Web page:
The ability to trade that money relies on other teams belief that Otani can be swayed by $1M-$2M at this point. Not sure that’s the case.

  6. They had the resources to compete for the top LA talent from this pool, unless they are linked to some prominent guys that aren’t yet eligible to sign, this is a bad indication of their willingness to compete for talent in all markets. I understood their inactivity in the LA market when spending was out of control, but with the hard cap this year, and their high budget, this is frustrating. This is the first time for me that I’m really starting to question their willingness to compete in the Nutting/NH era.

    • I would save that judgement for next year for one simple reason. Top players agree to contracts well before July 2nd. Since the new CBA changed the Pirates bonus pool drastically, making it more than double what it would have been under the previous rules, that’s not something they could have planned for ahead of time.

      They learned in December of 2016 that they will have a $5.25 M budget for the 2018-19 signing period, so that is enough time to properly expand their search for players. If they don’t spend the money during that bonus period, then I’d agree with you, but as far as the 2017-18 signing period, that’s not how it works with international players.

      I can guarantee you that there are 15-year-old kids right now who know where they are signing and for how much on July 2, 2018. So in December of 2016 when the Pirates found out their bonus pool was going to be double what they originally planned for, there were a lot of high quality 15/16 year old kids they still had no shot for, despite having the highest bonus pool.

        • Which allowed deep pocket teams to inflate the market for players. I don’t disagree with their approach before, the investment in players was out of sync with the risk.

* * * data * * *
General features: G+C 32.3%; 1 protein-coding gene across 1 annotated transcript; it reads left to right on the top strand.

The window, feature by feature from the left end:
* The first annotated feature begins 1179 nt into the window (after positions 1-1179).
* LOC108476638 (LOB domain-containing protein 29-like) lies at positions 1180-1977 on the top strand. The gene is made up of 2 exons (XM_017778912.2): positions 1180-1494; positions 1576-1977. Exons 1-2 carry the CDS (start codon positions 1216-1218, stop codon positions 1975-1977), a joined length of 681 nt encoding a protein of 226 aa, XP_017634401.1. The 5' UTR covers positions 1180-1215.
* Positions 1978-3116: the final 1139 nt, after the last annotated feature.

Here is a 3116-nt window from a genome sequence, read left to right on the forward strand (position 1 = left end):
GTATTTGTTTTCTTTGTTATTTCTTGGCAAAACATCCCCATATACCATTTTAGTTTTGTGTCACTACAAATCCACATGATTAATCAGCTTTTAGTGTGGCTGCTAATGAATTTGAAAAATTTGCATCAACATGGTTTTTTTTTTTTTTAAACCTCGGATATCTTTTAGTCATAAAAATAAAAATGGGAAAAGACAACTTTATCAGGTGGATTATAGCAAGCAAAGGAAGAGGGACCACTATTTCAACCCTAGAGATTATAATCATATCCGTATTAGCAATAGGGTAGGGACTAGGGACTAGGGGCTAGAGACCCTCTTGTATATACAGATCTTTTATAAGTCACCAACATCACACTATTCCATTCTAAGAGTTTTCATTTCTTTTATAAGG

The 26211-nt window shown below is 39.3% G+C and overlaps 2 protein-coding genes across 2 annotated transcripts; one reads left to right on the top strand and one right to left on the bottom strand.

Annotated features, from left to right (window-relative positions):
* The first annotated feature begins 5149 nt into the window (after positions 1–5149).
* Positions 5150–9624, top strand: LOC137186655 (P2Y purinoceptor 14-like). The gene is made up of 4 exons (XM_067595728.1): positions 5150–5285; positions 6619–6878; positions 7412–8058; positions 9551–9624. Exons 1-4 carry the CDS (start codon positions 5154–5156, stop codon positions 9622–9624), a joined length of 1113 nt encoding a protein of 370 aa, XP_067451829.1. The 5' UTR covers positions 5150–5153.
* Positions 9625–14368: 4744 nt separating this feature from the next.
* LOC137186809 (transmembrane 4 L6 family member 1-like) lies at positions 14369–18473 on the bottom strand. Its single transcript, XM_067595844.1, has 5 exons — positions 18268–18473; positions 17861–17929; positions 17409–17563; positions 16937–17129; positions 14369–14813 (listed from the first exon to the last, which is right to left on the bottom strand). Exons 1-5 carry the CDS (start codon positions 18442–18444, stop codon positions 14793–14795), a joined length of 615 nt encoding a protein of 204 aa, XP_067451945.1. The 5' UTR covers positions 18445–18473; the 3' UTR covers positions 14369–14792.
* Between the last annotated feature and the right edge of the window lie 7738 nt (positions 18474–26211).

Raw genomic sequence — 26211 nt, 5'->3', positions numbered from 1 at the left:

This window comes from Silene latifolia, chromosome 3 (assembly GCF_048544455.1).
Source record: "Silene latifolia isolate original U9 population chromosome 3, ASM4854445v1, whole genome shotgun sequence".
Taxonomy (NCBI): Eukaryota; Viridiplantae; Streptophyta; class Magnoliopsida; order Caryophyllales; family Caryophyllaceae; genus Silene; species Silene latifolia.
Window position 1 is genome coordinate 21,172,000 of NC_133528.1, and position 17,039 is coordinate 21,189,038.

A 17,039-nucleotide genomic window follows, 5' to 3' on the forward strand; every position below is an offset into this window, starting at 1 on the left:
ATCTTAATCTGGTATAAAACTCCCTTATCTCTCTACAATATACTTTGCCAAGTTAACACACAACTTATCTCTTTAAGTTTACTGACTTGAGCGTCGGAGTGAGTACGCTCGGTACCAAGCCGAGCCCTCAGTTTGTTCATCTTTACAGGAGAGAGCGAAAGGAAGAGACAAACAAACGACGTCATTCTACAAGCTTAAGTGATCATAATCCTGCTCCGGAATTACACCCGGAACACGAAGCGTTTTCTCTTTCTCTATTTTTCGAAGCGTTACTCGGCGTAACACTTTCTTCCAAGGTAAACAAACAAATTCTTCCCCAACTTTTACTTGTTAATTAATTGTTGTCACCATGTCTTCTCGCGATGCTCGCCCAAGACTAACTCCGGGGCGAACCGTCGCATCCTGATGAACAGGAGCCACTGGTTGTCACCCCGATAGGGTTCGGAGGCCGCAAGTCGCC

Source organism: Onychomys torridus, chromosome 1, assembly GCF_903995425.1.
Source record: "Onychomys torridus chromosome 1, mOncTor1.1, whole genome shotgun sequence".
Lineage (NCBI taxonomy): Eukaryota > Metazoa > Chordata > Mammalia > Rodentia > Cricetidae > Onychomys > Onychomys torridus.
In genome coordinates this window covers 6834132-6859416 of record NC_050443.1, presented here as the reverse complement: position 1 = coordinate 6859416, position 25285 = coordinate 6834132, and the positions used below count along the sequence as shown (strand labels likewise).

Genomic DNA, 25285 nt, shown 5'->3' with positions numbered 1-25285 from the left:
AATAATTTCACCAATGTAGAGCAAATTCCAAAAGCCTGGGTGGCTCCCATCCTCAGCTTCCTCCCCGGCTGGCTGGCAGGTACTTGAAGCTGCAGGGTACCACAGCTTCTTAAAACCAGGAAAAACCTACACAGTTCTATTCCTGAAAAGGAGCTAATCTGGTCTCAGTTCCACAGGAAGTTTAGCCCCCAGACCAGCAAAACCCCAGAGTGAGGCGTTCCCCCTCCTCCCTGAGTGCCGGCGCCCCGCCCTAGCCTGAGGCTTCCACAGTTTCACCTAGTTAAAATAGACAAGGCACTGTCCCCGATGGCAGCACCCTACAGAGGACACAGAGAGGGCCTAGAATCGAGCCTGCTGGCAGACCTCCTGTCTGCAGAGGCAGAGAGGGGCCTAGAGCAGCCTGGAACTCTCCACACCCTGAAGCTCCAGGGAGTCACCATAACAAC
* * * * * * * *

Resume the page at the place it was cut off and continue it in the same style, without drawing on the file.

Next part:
Thanks for the insight on that, and that makes total sense. I suppose the only question that I would have is were the Pirates that in dark when those negotiations were starting that they had no idea of how much their international budget was going to change with the new negotiations?

          • They probably had some idea it could change, but it would have had to been well before December to make a difference. The change needed to be agreed upon by both sides, so that’s not something you could assume will happen. The 2018-19 signing period will be a much better indication of what they can/will do with an increased pool. If they stick to the same quantity over quality approach, then the complaints are warranted.

      • R u on the pirate payroll or what? They are sitting with millions and doing nothing with it. You may believe what you say and it also might have some grain of truth to it, but truly this is a true indication of what this team is and does with its money. If this article didn’t come out showing that they are sitting on 2 plus million of unused money then we could think they spent it on high end talent based on what you found out about what they spent but could not uncover it all; which clearly they did not do. This team will not compete for high end talent regardless of where they are from.